When the Britishers left India in 1947, they did not leave the country the way it is today. 68 years ago, with more than 500 princely states scattered across the boundary, the idea of a united India was difficult to conceive. To make matters worse, the British did not decide anything about the princely states, and they were free to join either India or Pakistan and could even remain independent!
This freedom led some of the rulers and princes into believing that they could rule their independent states. It was Sardar Vallabh Bhai Patel who negotiated the deal with the princes and made them understand the importance of a united India. Still, there were several princely states that were very difficult to persuade.
Here's the story of how 5 of those princely states came to be called a part of India:
Travancore was the first princely state that questioned why Congress should succeed the British. After the British had left, the dewan - Sir C.P. Ramaswami Aiyar - made it clear that Travancore would become an independent country, free from any outside rule, as it used to be before 1795 when it first signed treaty with the East India Company. This desire of the dewan was also welcomed by Muhammad Jinnah. Eventually, after a series of negotiations, Travancore gave in to the demand of joining India. But what preceded it was certainly unfortunate.
An assassination attempt was made on the Sir C.P. Ramaswami Aiyar by a socialist activist of Kerala, and he had to be admitted in hospital. Meanwhile, the States People's Organisation rallied to the cause and Travancore gave in to join India. Later, from the hospital bed, the dewan also advised the Maharaja of Travancore to follow the path of conciliation and compromise.
Bhopal was the second state to disagree about joining the Union of India. The Nawab of Bhopal, Hamidullah Khan, was very unhappy at the departure of the British and wrote a very emotional letter to his childhood friend Lord Mountbatten, when the latter advised him to accede to India. Agitations broke out under his rule and there was increasing public pressure on him to merge the state of Bhopal with India.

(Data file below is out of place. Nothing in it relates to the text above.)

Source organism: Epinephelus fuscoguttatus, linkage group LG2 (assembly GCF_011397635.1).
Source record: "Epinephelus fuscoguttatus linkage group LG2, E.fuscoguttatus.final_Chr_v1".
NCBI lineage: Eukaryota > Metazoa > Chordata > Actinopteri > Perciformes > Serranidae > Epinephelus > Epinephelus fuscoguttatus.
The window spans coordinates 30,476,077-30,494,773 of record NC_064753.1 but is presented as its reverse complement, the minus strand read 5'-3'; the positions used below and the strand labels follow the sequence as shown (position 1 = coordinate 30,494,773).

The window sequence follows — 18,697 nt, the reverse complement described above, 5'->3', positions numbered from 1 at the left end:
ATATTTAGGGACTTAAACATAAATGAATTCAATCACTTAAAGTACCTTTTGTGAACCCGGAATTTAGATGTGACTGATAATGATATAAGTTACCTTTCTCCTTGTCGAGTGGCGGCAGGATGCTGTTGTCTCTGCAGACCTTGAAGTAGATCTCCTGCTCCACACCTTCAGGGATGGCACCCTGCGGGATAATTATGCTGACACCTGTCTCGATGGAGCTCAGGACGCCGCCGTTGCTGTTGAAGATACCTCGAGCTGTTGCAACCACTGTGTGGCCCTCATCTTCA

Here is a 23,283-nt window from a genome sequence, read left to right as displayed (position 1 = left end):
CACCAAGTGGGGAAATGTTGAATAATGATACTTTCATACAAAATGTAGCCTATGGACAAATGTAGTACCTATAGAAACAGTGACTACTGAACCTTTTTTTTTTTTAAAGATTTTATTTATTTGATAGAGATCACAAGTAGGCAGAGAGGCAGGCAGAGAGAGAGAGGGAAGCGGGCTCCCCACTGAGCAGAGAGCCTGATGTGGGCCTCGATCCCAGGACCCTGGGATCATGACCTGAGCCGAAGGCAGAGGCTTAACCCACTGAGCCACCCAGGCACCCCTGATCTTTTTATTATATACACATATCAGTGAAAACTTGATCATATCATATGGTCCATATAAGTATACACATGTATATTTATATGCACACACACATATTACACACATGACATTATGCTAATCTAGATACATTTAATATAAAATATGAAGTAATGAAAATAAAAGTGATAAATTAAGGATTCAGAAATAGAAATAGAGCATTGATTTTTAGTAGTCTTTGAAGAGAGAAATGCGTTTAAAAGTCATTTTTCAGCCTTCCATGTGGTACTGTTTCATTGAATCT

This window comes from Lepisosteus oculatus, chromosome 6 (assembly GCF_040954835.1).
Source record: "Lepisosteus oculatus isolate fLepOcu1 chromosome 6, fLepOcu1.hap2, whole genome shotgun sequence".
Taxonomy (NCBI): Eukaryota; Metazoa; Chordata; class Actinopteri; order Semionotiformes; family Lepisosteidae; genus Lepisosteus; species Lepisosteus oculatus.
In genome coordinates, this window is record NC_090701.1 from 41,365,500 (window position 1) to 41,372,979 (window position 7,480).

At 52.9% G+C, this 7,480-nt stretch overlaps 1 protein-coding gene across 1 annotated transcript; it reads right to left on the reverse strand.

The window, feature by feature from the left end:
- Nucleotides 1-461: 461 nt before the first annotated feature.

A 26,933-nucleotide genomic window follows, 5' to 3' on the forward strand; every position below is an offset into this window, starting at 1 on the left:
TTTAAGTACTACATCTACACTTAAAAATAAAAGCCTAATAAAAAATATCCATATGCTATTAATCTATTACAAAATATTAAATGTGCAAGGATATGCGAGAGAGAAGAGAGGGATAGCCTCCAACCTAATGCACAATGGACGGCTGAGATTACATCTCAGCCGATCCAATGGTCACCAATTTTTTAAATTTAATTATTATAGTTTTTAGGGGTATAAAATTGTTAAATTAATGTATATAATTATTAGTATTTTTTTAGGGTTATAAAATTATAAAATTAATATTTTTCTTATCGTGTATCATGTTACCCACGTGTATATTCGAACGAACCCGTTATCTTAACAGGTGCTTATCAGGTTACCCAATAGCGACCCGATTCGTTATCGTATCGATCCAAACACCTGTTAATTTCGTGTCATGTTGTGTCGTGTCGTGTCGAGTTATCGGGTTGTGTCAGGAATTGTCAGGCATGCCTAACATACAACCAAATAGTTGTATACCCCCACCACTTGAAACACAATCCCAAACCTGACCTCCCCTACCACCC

It was after the Nawab heard that a lot of his fellow princes had signed the instrument of accession during the meeting of the Chamber of Princes that he finally gave in.
Most of the princely states of Rajasthan had agreed to join the Union of India, and so did the Maharaja of Jodhpur. It is however said that someone suggested that since his state was on the border of Pakistan, he might get a better deal from there.
Supposedly, a meeting also took place between the Maharaja of Jodhpur and Jinnah. Jinnah is said to have handed a blank sheet and a fountain pen to the Maharaja saying, "You can fill in all your conditions."
But after Vallabh Bhai Patel's intervention, the Maharaja of Jodhpur came around and agreed to join India.
Junagarh was a princely state in present-day Gujarat that announced its decision to join Pakistan. Vallabh Bhai Patel, also from Gujarat, was particularly enraged to hear this. A plebiscite was conducted and around 99.95% of the people of Junagarh chose India over Pakistan. A provisional government of Junagarh was set up in Bombay, and there were agitations to annul the accession of Junagarh to Pakistan.
When the situation worsened, the chief minister of Junagarh wrote to Pakistan for help. But seeing no help coming from there, Junagarh had to ask the Indian government to take over the administration.
Though it was legal for princely states to join either India or Pakistan or remain independent, geographically it made little sense for Hyderabad. The state lay right in the centre of the Indian subcontinent, and wanted to remain independent. To safeguard his interest, the Nizam of Hyderabad also possessed an irregular army known as the Razakars.